The ZONE genre worldwide books movies
the science fiction
fantasy horror &
mystery website
 
 
home  articles  profiles  interviews  essays  books  movies  competitions  guidelines  issues  links  archives  contributors  email

Chimera (1991)
Director: Lawrence Gordon Clark

review by Tony Lee
Spoiler alert!
While working in a busy NHS hospital, nurse Tracy Pickford gets a better job in a private fertility clinic. Travelling up from London to North Yorkshire, she's leaving behind boyfriend Peter Carson, a journalist heavily into film trivia (an article on Douglas Fairbanks' fencing tutor anyone?). He's not too happy about Tracy's move, especially as the first he hears about it is when he's disturbed by the noise of her going-away party. From the ensuing row, we learn that their relationship was not working - but their final parting isn't really bitter and they promise to keep in touch.
   The Jenner Clinic is out in the country, very quiet and far away from the bustle of a city casualty department. All seems normal, but for the off-limits section where they keep test animals, and the unchallenging nightshift Tracy is assigned to would be boring except for mysterious activities centring on those out of bounds laboratories. The clinic's test-tube babies programme is just a cover for advanced research into genetic engineering, and we see that Dr Jenner (David Calder) is displeased at a lack of progress in some areas of the secret project. He wants something to satisfy the clinic's financial backers, a product he can patent. A worried Tracy calls Peter for help, unsure what's really happening as nobody tells her anything. Midnight staff meetings and sudden panic actions increase her suspicions, which prove well founded when one of the experimental subjects manages to escape...
   This is the opening episode of Zenith/Anglia's TV production of Chimera (aka: Monkey Boy). Four 50-minute instalments of a miniseries adapted by Stephen Gallagher from his 1982 novel; and directed by Lawrence Gordon Clark, maker of the gripping IRA thriller Harry's Game (1982). The show was first broadcast on British TV in 1991. According to producer Nick Gillott: "Chimera is a controversial story about... scientific research that may be going on in secret, and about how such developments may be covered up by the government." But how can you make a drama out of something unseen and unknown? "We aim to convey the fear that is aroused when an ordinary man or woman tries to find out what is really going on behind the façade, and meets the forces of darkness," says Gillott. Meeting those sinister forces in Chimera is actor John Lynch (best known to genre fans for his supporting role in Hardware, 1990), who plays crusading journalist Peter Carson.
   "There are some highly emotionally-charged scenes about issues which are now very topical," says Lynch, and he considers the issue of genetic engineering particularly relevant. "The stories that are around about such developments, and the things that can be done in theory are frightening, and not far away from what Chimera is dealing with." In his role as reluctant hero Carson, he has to deal with the shock of discovering girlfriend Tracy has been murdered along with everyone else at the Jenner Clinic. (Actress Emer Gillespie's heroine is unexpectedly killed off very early on in Chimera, in a plot twist reminiscent of Hitchcock's Psycho).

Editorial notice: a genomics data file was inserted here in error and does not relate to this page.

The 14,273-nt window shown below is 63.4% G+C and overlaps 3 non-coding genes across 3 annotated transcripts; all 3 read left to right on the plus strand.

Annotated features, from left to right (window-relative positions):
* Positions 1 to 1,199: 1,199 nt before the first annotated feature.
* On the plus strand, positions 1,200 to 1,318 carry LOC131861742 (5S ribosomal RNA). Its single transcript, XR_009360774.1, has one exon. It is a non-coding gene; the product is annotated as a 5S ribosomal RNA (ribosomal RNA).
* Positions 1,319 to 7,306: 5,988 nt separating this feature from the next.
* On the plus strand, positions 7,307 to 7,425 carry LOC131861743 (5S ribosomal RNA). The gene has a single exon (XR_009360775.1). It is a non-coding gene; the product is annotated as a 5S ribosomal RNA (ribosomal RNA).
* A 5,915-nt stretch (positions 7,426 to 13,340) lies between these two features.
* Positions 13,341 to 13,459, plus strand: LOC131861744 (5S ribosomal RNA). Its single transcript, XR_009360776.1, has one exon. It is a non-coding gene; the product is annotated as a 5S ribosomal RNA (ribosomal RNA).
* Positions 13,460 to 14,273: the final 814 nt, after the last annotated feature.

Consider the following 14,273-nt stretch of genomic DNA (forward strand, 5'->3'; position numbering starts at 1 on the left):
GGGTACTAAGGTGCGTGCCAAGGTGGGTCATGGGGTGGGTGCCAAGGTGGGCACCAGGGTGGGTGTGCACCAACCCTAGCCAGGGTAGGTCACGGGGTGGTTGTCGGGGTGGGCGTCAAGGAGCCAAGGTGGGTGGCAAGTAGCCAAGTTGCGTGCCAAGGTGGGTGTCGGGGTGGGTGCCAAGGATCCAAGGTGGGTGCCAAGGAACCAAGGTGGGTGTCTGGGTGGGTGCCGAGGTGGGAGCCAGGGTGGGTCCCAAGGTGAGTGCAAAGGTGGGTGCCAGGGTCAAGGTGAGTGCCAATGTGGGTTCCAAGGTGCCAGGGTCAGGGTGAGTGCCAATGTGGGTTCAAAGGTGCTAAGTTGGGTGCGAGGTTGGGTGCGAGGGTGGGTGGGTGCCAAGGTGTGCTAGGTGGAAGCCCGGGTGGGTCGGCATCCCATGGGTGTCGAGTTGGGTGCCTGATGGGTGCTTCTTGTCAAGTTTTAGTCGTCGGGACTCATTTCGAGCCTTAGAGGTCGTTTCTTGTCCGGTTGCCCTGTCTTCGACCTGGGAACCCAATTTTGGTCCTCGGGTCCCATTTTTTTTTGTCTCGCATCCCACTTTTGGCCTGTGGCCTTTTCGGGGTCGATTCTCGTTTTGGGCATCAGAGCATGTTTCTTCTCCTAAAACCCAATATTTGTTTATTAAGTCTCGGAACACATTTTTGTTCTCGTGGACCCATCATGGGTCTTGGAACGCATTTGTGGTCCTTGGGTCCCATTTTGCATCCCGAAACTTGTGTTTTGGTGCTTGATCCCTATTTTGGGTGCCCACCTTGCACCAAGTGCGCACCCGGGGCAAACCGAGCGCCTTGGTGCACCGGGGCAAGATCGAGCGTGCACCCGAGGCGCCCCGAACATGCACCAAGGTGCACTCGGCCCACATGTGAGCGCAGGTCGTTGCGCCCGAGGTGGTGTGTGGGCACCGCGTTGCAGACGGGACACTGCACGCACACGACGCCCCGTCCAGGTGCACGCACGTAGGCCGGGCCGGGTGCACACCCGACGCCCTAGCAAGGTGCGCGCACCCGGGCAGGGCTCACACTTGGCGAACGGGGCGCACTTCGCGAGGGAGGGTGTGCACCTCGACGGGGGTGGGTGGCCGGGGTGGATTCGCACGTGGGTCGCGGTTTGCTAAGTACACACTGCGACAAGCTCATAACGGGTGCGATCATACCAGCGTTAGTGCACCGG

While local police scour the Yorkshire Moors for whoever's responsible for the first episode's climactic massacre, and the sullen Carson struggles to contain his grief, the fiendish Government figure of Hennessey appears. Played with a dour malevolence by Kenneth Cranham (co-star of Hellbound: Hellraiser II, 1989), this character brings a whole new dimension of political repression to Chimera. "I suppose I have played more than my share of nasty types, but I am getting used to it," Cranham notes. Does he think the story of Chimera is realistic? "I wouldn't put anything past them," he says, referring to the speculative SF background of Chimera's nightmarish scenario. On his arrival in the sleepy Yorkshire town nearest the Jenner Clinic, the antagonistic Hennessey orders all police out of the area, and calls up an army of khaki-clad 'specialists' who throw a security web around the site. Highly placed and powerful, Hennessey conducts the cover-up with a sorcerer's finesse, using his telephone like a magic wand; mutilated victims disappear en route to the mortuary; the press are officially gagged by a 'D' notice; and the regular police's mass-murder inquiry is abruptly cancelled without any explanation to the detective in charge.
   The narrative splinters, following a number of twists and themes. Lone survivor of the Jenner Clinic's staff, Alison Wells (a pivotal character played by Christine Kavanagh) had foreseen trouble and left work early on the night of the slaughter, she returns to aid Hennessey's plot to conceal the truth and avoid a public scandal. A sign-language expert is called in to interrogate a laboratory chimpanzee at the clinic, and this leads to one of Chimera's moments of bizarre humour, when we learn the ape can indeed communicate and hold broken conversations in an Anslang version of the system used by deaf and dumb humans. "Tell him he gets no more chocolate until we get an answer," Hennessey instructs the sign-interpreter. While on a nearby farm there's something lurking in the hayloft of an old barn, where a couple of over-imaginative kids have tea parties for their new friend, 'Mr Scarecrow'.